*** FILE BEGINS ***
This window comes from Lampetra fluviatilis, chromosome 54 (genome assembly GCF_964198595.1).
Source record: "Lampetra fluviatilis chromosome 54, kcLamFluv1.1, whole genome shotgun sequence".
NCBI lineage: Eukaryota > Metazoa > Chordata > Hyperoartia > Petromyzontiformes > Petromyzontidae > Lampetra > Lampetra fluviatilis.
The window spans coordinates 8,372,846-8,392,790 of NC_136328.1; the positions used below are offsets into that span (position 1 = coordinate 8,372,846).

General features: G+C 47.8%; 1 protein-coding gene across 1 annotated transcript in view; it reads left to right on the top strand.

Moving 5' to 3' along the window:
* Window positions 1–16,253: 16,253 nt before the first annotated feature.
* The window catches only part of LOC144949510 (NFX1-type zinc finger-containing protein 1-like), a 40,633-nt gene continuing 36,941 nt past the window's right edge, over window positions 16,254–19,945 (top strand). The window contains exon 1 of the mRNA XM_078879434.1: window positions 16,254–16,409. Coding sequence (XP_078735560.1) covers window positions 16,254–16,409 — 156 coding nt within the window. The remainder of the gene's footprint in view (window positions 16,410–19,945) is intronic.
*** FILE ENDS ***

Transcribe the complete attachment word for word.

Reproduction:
This window comes from Lampetra fluviatilis, chromosome 54 (genome assembly GCF_964198595.1).
Source record: "Lampetra fluviatilis chromosome 54, kcLamFluv1.1, whole genome shotgun sequence".
NCBI lineage: Eukaryota > Metazoa > Chordata > Hyperoartia > Petromyzontiformes > Petromyzontidae > Lampetra > Lampetra fluviatilis.
The window spans coordinates 8,372,846-8,392,790 of NC_136328.1; the positions used below are offsets into that span (position 1 = coordinate 8,372,846).

General features: G+C 47.8%; 1 protein-coding gene across 1 annotated transcript in view; it reads left to right on the top strand.

Moving 5' to 3' along the window:
* Window positions 1–16,253: 16,253 nt before the first annotated feature.
* The window catches only part of LOC144949510 (NFX1-type zinc finger-containing protein 1-like), a 40,633-nt gene continuing 36,941 nt past the window's right edge, over window positions 16,254–19,945 (top strand). The window contains exon 1 of the mRNA XM_078879434.1: window positions 16,254–16,409. Coding sequence (XP_078735560.1) covers window positions 16,254–16,409 — 156 coding nt within the window. The remainder of the gene's footprint in view (window positions 16,410–19,945) is intronic.